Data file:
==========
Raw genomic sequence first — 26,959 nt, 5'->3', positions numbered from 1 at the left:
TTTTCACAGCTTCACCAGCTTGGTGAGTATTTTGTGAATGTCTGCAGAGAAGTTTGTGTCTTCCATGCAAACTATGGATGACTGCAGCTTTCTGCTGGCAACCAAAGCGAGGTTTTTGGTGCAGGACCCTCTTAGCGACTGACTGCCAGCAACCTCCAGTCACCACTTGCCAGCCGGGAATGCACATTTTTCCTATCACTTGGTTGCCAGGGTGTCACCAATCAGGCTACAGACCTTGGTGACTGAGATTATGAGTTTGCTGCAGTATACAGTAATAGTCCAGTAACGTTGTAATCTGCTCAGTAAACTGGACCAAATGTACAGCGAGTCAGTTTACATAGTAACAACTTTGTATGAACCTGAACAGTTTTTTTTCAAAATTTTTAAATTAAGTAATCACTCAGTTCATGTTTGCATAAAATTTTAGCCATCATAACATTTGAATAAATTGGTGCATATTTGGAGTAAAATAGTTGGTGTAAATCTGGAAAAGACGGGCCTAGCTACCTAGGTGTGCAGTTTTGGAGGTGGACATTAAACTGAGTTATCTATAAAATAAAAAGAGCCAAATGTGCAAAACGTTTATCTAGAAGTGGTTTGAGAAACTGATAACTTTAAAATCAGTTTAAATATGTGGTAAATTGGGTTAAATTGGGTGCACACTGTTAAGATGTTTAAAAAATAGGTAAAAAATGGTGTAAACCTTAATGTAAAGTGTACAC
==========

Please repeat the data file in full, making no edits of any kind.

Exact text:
Raw genomic sequence first — 26,959 nt, 5'->3', positions numbered from 1 at the left:
TTTTCACAGCTTCACCAGCTTGGTGAGTATTTTGTGAATGTCTGCAGAGAAGTTTGTGTCTTCCATGCAAACTATGGATGACTGCAGCTTTCTGCTGGCAACCAAAGCGAGGTTTTTGGTGCAGGACCCTCTTAGCGACTGACTGCCAGCAACCTCCAGTCACCACTTGCCAGCCGGGAATGCACATTTTTCCTATCACTTGGTTGCCAGGGTGTCACCAATCAGGCTACAGACCTTGGTGACTGAGATTATGAGTTTGCTGCAGTATACAGTAATAGTCCAGTAACGTTGTAATCTGCTCAGTAAACTGGACCAAATGTACAGCGAGTCAGTTTACATAGTAACAACTTTGTATGAACCTGAACAGTTTTTTTTCAAAATTTTTAAATTAAGTAATCACTCAGTTCATGTTTGCATAAAATTTTAGCCATCATAACATTTGAATAAATTGGTGCATATTTGGAGTAAAATAGTTGGTGTAAATCTGGAAAAGACGGGCCTAGCTACCTAGGTGTGCAGTTTTGGAGGTGGACATTAAACTGAGTTATCTATAAAATAAAAAGAGCCAAATGTGCAAAACGTTTATCTAGAAGTGGTTTGAGAAACTGATAACTTTAAAATCAGTTTAAATATGTGGTAAATTGGGTTAAATTGGGTGCACACTGTTAAGATGTTTAAAAAATAGGTAAAAAATGGTGTAAACCTTAATGTAAAGTGTACAC